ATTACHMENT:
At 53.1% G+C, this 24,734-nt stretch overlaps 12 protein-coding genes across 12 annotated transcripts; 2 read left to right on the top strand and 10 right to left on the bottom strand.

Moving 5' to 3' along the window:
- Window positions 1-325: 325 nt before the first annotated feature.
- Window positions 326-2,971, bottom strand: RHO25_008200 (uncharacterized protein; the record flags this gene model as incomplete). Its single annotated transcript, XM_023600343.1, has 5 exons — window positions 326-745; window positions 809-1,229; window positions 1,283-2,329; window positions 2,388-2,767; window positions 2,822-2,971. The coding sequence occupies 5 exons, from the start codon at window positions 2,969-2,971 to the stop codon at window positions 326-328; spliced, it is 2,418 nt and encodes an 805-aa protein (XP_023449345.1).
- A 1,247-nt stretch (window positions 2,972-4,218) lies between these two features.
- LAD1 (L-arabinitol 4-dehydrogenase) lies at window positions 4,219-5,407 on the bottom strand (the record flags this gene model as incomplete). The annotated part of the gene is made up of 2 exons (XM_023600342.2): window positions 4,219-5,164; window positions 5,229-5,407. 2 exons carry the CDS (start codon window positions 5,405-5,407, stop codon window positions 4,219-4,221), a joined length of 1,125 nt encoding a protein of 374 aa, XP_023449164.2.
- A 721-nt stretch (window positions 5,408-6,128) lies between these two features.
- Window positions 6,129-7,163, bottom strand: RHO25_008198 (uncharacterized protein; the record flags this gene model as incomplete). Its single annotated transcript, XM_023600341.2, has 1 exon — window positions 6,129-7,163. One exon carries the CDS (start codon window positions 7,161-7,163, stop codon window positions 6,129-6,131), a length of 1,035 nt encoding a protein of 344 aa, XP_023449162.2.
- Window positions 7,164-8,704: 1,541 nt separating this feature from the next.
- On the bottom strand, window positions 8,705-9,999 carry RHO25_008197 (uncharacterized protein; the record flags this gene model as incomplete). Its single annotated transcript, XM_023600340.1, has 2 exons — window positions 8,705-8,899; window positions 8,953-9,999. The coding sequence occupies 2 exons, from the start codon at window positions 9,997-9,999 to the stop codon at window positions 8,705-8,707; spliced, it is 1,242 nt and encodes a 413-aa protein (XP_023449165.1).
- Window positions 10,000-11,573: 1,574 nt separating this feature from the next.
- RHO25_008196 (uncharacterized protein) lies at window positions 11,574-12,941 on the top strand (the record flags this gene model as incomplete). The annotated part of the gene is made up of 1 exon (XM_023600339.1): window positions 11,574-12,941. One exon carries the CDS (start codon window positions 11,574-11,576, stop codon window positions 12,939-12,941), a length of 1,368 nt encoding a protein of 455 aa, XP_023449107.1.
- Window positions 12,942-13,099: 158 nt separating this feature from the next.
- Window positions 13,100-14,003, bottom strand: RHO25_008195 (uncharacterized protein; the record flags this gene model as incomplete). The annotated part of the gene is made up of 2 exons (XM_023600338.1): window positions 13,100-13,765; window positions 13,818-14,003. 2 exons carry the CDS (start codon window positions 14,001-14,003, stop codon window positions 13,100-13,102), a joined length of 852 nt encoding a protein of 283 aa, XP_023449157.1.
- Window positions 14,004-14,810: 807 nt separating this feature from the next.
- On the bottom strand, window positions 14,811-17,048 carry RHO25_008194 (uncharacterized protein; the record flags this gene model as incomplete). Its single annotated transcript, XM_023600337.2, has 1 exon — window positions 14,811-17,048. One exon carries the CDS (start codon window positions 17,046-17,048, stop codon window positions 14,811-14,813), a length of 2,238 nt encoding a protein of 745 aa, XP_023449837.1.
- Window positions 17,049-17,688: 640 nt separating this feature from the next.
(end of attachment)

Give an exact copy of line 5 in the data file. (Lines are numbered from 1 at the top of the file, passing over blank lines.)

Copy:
- A 1,247-nt stretch (window positions 2,972-4,218) lies between these two features.